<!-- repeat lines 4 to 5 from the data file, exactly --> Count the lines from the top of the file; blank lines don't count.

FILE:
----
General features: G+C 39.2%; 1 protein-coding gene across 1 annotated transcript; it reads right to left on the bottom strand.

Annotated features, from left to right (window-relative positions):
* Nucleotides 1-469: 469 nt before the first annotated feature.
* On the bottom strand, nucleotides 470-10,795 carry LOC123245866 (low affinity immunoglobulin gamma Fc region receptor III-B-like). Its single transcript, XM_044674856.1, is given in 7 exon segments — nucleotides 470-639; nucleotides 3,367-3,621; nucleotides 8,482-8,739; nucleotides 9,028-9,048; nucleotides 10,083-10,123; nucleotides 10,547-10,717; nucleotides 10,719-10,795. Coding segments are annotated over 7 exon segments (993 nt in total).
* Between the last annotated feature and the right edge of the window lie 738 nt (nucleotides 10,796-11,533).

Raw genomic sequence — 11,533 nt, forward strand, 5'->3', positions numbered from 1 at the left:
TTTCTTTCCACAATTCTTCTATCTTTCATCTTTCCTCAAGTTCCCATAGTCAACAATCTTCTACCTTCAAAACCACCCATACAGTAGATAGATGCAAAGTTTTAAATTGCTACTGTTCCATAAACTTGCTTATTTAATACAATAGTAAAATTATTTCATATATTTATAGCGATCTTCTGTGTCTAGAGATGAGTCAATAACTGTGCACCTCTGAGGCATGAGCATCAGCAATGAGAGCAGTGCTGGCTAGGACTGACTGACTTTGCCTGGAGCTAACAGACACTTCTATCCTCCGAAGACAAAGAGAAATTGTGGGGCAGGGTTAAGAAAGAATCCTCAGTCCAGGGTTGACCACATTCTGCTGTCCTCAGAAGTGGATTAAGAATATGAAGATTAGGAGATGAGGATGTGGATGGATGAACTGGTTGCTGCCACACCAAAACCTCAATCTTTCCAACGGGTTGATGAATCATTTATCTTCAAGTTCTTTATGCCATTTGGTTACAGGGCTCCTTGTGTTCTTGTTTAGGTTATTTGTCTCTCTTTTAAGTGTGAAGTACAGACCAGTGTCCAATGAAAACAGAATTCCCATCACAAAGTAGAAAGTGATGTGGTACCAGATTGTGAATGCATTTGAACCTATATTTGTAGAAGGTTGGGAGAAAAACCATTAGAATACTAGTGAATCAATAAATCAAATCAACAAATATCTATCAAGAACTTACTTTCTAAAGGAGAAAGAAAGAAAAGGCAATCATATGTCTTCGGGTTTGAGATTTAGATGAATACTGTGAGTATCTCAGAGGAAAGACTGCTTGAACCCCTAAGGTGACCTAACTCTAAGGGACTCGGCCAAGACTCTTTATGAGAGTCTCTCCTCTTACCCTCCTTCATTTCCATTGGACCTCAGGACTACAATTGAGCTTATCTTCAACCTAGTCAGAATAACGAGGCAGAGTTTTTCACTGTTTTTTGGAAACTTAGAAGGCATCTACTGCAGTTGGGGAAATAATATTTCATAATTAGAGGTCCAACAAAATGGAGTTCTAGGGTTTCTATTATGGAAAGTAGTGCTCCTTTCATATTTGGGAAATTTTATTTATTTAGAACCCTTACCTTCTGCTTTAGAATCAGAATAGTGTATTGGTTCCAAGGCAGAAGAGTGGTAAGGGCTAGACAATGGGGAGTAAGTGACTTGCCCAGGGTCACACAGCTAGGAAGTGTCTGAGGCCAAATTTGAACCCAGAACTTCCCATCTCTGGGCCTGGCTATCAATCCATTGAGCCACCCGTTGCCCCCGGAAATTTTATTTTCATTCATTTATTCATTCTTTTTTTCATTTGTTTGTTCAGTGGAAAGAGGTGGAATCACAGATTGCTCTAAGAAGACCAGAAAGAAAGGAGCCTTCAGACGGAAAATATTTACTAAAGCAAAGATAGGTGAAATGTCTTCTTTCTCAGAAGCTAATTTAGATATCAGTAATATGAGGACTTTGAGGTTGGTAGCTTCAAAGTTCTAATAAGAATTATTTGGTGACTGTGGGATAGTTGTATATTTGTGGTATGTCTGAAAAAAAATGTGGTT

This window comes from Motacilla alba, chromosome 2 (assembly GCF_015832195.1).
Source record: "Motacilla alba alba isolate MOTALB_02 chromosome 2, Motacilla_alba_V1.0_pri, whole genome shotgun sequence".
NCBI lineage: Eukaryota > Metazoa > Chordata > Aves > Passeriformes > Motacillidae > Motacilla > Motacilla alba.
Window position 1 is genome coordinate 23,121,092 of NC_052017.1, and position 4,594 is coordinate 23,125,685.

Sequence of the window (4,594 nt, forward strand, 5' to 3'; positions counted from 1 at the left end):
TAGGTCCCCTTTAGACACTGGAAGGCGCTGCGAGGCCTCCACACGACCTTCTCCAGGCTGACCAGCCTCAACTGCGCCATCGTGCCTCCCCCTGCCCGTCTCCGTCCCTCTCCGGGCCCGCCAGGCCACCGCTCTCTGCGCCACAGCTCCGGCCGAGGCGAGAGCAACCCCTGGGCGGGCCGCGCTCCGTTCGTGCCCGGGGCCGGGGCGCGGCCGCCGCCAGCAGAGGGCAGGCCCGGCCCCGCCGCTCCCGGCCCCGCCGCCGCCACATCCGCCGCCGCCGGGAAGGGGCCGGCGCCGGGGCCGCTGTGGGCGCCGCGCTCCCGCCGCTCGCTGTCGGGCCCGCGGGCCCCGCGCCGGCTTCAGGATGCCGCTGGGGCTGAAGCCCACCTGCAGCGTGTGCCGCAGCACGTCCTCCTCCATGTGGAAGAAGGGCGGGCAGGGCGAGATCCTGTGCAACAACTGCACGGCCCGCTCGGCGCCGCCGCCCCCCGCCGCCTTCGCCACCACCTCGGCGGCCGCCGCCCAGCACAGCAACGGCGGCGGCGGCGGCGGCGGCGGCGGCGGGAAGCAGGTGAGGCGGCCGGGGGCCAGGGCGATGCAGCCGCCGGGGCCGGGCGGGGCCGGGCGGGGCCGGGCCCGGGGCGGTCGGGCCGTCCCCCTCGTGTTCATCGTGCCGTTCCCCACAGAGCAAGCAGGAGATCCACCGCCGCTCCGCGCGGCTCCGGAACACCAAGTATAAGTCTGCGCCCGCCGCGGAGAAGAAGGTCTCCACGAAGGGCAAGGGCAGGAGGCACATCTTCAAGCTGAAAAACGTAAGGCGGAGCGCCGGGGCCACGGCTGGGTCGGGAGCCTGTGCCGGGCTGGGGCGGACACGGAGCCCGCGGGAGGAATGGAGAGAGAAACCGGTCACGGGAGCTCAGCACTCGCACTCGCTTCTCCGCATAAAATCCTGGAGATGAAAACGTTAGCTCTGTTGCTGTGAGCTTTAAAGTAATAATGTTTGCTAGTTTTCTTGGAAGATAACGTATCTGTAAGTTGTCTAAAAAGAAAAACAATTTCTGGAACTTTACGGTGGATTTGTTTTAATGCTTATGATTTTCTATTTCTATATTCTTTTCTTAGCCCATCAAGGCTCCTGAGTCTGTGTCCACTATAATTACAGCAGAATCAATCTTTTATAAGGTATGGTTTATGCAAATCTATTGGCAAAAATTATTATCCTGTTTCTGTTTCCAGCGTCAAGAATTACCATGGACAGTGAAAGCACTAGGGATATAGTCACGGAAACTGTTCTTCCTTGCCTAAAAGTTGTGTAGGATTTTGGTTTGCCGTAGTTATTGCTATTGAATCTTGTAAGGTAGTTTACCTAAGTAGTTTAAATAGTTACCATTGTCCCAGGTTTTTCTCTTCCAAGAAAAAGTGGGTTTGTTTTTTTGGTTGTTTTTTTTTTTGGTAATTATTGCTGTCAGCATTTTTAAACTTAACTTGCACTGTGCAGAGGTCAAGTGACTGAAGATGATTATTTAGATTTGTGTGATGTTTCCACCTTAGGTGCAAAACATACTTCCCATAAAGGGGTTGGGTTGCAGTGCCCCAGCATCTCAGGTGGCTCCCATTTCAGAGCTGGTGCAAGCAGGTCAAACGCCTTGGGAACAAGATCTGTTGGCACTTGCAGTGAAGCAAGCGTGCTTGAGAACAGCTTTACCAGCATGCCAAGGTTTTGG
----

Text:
* On the bottom strand, nucleotides 470-10,795 carry LOC123245866 (low affinity immunoglobulin gamma Fc region receptor III-B-like). Its single transcript, XM_044674856.1, is given in 7 exon segments — nucleotides 470-639; nucleotides 3,367-3,621; nucleotides 8,482-8,739; nucleotides 9,028-9,048; nucleotides 10,083-10,123; nucleotides 10,547-10,717; nucleotides 10,719-10,795. Coding segments are annotated over 7 exon segments (993 nt in total).
* Between the last annotated feature and the right edge of the window lie 738 nt (nucleotides 10,796-11,533).